God’s got this
This morning Maren woke up just before we had to leave for the hospital. Uh oh: I braced myself for tears, accusation, hurt; I was leaving her again. It was such sweet relief when she gave me a very average hug and a very average kiss, hugged her aunt and they started a project together. Thank you Jesus for that moment; her pain is the hardest part of this so far.
Brad and I drove to the fourth hospital I’ve been to this week for the port surgery. The staff was pleasant and efficient. My pre-op nurse was chatty and grandmotherly; by the time I was prepped and ready to go, she was gushing over the pictures of Maren and Greta on my phone. My girls do have the very best smiley faces.
Maren has a huge dimple on her left cheek . Discovering her dimple was probably the biggest surprise in her appearance when she was born. My side of the family has no dimples whatsoever. Brad and some of his family have “dimples” that manifest as an extra set of laugh lines (sorry honey, but it is true.) From the time she was little I would kiss Maren’s big ol’ dimple and tell her that she has a dent in her cheek because I’ve kissed her too many times in the same spot. She giggles every time. And then when Greta was born, she too had a big dimple. Hers is in her right cheek. Both my girls have permanent marks in their cheeks from Mommy’s kisses. I love that.
Brad and I feel settled in the steps of the process. We banter and plan, laugh and strategize. Dr. Awesome checked in while Brad and I waited. Given her Xavier U. loyalty, Brad was puzzled by the University of Cincinnati surgical cap she was wearing and he asked her about it.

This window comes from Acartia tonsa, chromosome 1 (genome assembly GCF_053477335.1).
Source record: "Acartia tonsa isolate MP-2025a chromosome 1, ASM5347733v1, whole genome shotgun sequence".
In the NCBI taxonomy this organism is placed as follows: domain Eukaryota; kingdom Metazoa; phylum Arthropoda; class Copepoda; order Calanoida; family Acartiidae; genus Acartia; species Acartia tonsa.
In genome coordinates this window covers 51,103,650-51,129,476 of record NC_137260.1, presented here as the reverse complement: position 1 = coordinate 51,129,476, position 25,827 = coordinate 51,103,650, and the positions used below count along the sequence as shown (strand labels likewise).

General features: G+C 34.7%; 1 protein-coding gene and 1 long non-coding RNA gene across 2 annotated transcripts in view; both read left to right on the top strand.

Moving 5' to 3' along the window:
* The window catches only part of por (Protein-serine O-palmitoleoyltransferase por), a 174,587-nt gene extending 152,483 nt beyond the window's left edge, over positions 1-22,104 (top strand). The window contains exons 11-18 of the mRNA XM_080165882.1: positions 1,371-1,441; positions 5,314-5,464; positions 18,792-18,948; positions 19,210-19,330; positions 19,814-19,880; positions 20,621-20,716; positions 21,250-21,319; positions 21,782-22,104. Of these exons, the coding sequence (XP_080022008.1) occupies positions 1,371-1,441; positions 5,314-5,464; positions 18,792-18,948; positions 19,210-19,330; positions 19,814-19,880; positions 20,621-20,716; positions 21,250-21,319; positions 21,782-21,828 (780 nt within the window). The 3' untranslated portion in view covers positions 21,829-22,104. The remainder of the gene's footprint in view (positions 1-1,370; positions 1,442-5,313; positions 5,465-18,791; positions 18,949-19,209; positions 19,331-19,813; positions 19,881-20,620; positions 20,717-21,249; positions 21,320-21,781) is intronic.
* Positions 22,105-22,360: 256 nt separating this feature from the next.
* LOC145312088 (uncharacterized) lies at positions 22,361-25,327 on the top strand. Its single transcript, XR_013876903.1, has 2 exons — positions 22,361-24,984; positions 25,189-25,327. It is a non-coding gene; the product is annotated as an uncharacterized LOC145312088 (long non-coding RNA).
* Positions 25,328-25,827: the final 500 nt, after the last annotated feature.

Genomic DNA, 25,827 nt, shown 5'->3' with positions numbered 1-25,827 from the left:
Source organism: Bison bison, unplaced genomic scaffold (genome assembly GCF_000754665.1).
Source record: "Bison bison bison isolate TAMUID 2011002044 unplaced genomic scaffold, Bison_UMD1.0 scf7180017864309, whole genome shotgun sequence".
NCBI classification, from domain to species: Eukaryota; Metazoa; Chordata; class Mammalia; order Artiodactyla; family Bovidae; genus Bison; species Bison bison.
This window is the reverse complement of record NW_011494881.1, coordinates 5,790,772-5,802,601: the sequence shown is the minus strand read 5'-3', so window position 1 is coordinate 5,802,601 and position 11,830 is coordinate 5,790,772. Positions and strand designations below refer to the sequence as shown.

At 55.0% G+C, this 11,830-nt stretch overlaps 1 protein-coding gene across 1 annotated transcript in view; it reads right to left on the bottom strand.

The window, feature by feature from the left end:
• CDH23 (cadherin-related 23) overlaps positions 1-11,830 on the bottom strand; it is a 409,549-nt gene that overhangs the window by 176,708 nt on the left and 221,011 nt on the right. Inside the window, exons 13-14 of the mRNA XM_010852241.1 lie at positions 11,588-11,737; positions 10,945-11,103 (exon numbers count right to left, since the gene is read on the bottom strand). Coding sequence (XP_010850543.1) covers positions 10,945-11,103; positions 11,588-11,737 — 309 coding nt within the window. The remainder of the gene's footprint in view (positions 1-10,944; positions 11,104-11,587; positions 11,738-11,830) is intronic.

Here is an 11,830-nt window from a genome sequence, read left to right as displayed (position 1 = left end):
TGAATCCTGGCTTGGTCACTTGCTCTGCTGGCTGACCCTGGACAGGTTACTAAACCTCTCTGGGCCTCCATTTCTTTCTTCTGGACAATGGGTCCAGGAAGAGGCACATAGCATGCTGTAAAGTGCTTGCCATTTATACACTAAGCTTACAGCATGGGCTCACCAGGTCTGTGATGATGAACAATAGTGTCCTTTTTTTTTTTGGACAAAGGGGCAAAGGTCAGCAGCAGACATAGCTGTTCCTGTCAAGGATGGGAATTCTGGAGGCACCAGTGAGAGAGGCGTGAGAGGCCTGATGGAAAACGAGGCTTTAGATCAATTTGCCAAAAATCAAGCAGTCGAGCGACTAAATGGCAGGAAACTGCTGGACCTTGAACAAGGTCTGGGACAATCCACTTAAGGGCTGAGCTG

“I’m operating on a UC employee next, so I thought I would wear it for her,” she replied. Yep, thats the kind of doctor she is.
In the blink of an eye, I fell asleep and woke up with my brand new port in my chest. Right now it feels like I took a paintball to the spot just below the right shoulder. I am holding off on the pain meds because they make me so sleepy and I want to stay up at least until Maren goes to bed. The 100 Days of School party was a smashing success; her super-teacher emailed me to tell me that she had a very normal day today. She went with the Chocolate Teddy Grahams after all (of course she did), so now we have some premium Skittles (premium because they were gas station pricing) on reserve.
We went directly from the hospital to our meeting with Dr. Wonderful. He got right to the point, and told us that the MRI of my liver showed that there are indeed some suspicious spots. We talked about the scenarios of what this might mean and how we will deal with it. There is a plan, there are aggressive treatments, there are options, there are tools. Bottom line, we will start the expert medical protocol from these brilliant doctors, and then we will see what God does.
For me, that is where the real story lies. Cancer is a tricky bastard and there is no scenario that comes with a guarantee. How would you end this sentence: “Okay God, I will have cancer as long as it … “?
There is no safe answer, no free pass. The details don’t matter to me and the fight I have coming. Therefore I won’t get bogged down in the details of these cells and those cells: that is Dr. Wonderful’s job. I have faith that God’s got this. He has the power to melt my cancer away. I can be cancer free. God heals. That is true.
I will have a liver biopsy on Friday morning, and then I will go directly to my first chemotherapy treatment and use my brand new port. Please, please continue to fight with me and pray. For my weapon, I choose the sword of truth.